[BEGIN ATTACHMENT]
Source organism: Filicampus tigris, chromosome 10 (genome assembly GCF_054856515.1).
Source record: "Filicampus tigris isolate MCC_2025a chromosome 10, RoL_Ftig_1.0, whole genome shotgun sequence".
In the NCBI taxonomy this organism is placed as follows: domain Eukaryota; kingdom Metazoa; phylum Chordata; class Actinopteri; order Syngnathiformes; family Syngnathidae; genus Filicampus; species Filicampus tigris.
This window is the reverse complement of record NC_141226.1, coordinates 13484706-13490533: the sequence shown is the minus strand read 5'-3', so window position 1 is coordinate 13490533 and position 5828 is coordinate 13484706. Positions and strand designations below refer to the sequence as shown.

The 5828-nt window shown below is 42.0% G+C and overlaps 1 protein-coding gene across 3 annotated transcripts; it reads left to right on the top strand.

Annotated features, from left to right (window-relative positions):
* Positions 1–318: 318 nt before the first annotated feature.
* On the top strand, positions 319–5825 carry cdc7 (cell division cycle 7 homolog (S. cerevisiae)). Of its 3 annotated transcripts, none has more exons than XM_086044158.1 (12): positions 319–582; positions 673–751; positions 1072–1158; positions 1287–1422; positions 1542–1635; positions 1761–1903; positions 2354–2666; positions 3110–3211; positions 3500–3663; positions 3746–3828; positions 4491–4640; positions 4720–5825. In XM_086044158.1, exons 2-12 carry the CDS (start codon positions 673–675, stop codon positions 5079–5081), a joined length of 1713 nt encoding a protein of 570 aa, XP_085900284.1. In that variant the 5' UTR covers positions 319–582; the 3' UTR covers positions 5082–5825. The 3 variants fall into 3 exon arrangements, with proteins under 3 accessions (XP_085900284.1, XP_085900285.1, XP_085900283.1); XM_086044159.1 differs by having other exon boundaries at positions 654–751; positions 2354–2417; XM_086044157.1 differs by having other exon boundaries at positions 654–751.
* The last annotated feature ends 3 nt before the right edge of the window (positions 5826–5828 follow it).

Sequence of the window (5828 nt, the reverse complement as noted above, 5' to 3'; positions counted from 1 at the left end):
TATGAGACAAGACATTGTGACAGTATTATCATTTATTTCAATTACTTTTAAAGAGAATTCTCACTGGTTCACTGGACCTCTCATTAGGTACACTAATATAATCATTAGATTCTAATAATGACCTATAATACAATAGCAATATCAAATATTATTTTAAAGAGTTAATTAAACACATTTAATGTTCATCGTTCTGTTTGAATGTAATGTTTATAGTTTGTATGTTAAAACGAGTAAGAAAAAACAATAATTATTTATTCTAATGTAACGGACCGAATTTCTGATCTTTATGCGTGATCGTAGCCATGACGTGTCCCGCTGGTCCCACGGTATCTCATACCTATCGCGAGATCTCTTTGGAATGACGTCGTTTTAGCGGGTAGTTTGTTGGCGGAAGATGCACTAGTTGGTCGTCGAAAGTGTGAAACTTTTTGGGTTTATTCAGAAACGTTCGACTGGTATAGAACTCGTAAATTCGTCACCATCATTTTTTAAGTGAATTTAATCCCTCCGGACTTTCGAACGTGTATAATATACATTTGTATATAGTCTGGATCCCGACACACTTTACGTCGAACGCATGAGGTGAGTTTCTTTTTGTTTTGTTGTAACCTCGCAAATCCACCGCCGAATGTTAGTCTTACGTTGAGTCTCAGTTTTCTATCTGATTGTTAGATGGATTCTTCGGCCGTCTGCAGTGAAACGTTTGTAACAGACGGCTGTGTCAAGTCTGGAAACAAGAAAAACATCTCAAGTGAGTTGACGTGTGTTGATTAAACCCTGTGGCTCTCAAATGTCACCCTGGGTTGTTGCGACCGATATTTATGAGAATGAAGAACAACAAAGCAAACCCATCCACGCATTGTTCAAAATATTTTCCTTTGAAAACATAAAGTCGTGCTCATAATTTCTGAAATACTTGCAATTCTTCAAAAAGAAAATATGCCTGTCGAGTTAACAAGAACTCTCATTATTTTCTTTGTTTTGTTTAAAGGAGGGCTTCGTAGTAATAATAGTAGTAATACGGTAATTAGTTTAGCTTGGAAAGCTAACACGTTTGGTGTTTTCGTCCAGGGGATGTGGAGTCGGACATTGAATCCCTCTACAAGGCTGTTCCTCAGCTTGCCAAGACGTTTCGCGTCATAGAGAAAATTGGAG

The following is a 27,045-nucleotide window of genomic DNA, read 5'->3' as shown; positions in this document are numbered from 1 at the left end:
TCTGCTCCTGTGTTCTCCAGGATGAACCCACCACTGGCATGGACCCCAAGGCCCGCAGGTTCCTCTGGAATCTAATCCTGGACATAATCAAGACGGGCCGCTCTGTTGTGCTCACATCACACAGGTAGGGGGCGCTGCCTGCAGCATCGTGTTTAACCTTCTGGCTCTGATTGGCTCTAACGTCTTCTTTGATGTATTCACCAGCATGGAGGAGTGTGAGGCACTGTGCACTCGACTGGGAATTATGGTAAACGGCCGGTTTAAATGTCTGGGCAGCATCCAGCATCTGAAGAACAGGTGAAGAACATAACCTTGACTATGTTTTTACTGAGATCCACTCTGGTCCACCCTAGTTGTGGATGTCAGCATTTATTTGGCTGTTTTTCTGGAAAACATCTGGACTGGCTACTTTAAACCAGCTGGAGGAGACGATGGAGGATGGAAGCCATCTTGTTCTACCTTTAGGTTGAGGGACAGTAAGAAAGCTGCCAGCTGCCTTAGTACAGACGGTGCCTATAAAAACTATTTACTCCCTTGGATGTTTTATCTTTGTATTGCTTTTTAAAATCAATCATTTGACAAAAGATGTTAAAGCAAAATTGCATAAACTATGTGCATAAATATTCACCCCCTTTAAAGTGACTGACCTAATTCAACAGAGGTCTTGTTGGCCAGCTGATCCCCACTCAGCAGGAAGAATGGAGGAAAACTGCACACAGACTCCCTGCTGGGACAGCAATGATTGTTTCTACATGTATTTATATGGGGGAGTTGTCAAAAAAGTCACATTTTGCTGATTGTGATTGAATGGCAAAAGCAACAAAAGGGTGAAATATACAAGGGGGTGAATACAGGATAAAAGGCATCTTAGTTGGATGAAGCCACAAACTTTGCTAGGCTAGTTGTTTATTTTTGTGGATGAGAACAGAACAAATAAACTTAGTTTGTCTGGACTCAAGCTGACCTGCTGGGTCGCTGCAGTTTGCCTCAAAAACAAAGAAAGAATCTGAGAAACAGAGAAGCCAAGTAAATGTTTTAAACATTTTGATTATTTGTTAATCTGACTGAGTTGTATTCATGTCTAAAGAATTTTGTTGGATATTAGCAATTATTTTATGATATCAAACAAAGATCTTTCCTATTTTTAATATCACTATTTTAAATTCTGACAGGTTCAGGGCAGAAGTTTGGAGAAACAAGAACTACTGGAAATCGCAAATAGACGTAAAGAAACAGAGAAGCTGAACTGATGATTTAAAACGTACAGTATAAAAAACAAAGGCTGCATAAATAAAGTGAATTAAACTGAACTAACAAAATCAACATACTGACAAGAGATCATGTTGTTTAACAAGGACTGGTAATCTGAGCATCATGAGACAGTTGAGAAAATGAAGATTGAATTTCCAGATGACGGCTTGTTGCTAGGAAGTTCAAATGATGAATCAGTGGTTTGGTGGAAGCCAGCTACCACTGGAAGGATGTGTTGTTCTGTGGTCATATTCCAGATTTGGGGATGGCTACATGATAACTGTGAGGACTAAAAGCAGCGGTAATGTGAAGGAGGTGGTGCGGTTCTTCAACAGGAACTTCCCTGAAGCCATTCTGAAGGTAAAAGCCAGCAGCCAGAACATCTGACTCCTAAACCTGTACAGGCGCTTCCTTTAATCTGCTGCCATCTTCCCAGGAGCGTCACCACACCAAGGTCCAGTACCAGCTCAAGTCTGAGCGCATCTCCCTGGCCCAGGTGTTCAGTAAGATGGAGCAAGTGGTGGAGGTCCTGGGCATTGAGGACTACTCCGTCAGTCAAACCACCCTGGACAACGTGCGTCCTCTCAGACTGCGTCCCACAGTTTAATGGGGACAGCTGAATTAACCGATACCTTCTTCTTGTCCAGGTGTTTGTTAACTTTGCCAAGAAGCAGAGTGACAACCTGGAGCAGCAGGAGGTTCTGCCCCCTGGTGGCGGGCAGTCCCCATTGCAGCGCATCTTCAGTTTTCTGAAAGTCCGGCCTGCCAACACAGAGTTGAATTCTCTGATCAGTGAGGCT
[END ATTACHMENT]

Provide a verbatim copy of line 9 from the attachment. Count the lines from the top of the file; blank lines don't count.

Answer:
* The last annotated feature ends 3 nt before the right edge of the window (positions 5826–5828 follow it).